In practice, this means that Substack will not only be a distribution channel for written newsletters but also a multimedia community. Executives want users to create “personal media empires” using text, video and audio, and communicate with customers through expansion. Comments It can feature GIF images and profiles for readers This week, Substack will announce new tools for authors to recommend other newsletters.
Jayaraj Sethi, a co-founder and chief technology officer, describes a view of customers gathered around writers like fans at a concert.
“If you give them a place to get together and communicate with each other, there are some nice kinds of bonds,” he said.
In March, Substack launched an app that brings memberships together in one place, rather than distributing them separately via email. This month, the company announced a podcasting expansion.
“From the beginning, we wanted to do more for the company than just provide subscription publishing tools,” wrote Hamish McKenzie, co-founder and chief operating officer, of the app.
But as the substack evolves outside of the newsletter, it’s risky to look like any other social network or news publisher – which can make it less appealing to writers.
Ben Thompson, whose technology-centric Stretchery newsletter inspired Substack, wrote last month that Substack sought to keep the “substack brand front and center” from a “faceless publisher” behind the scenes, creating its own app as an app. Destination on the backs of writers.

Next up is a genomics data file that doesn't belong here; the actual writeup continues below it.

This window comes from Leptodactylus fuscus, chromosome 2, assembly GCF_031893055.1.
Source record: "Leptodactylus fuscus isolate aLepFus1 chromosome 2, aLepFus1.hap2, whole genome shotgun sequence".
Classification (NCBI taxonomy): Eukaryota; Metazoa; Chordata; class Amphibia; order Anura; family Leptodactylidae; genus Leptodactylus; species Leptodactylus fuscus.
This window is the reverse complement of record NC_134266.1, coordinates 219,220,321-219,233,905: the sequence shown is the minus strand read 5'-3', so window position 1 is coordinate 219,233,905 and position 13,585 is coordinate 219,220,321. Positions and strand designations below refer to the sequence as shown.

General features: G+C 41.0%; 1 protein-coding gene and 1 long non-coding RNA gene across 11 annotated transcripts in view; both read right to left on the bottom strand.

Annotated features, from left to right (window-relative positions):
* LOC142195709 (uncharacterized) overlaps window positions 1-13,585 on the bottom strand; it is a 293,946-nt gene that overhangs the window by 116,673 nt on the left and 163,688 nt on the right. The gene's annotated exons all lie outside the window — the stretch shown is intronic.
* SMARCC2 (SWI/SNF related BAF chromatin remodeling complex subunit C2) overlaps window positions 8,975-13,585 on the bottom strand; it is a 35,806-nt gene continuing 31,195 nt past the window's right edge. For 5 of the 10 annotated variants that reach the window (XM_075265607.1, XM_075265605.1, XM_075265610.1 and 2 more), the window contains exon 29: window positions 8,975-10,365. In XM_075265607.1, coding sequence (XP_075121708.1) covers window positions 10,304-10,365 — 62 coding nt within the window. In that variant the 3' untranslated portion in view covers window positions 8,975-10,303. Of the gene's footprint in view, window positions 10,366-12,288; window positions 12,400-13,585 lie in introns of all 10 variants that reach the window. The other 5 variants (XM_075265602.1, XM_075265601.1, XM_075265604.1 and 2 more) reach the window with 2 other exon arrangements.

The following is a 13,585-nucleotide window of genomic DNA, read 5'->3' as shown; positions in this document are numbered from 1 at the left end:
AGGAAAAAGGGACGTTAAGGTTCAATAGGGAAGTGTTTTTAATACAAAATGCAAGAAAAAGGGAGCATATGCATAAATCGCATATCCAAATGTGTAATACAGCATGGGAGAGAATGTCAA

“This is a way to create an alternative revenue model for the substack, drafting from their popularity that forces readers to pay for the substack first and publishers second, instead of another way,” he said. Thompson writes 6
Publishing to Substack is free, but authors who charge for subscriptions pay 10 percent of their income to Substack and 3 percent to payment processor, Stripe. The company also offers hefty sums of money to a small group of writers, whose identities it refuses to disclose.
Substack has one key difference from most other media companies: it refuses to chase advertising dollars. “On my dead body“Mr. McKenzie once wrote,” Opposing what Substack wants to be, “Mr. Best said.
“If we, through greed or error, enter that game, we will effectively compete with TikToks and Twitter and Facebook, which is not the competition we want to be in,” Mr Best added.
This means that the subscription continues to depend on subscription revenue. Subscribers pay more than 20 million a year to read the top 10 authors of the substack. The most successful is Heather Cox Richardson, a professor of history, who has more than one million subscribers. Other notable authors include Knight Novelist Salman Rushdie, punk poet Patty Smith, and Eisner’s winning comic book author James Tyneon IV.
Emily Oster, a writer and professor of economics at Brown University who has given divisive advice on managing epidemics with children, joined Mackenzie Substack in 2020 after hiring her. Her newsletter, ParentData, has over 100,000 subscribers, including over 1,000 paid readers.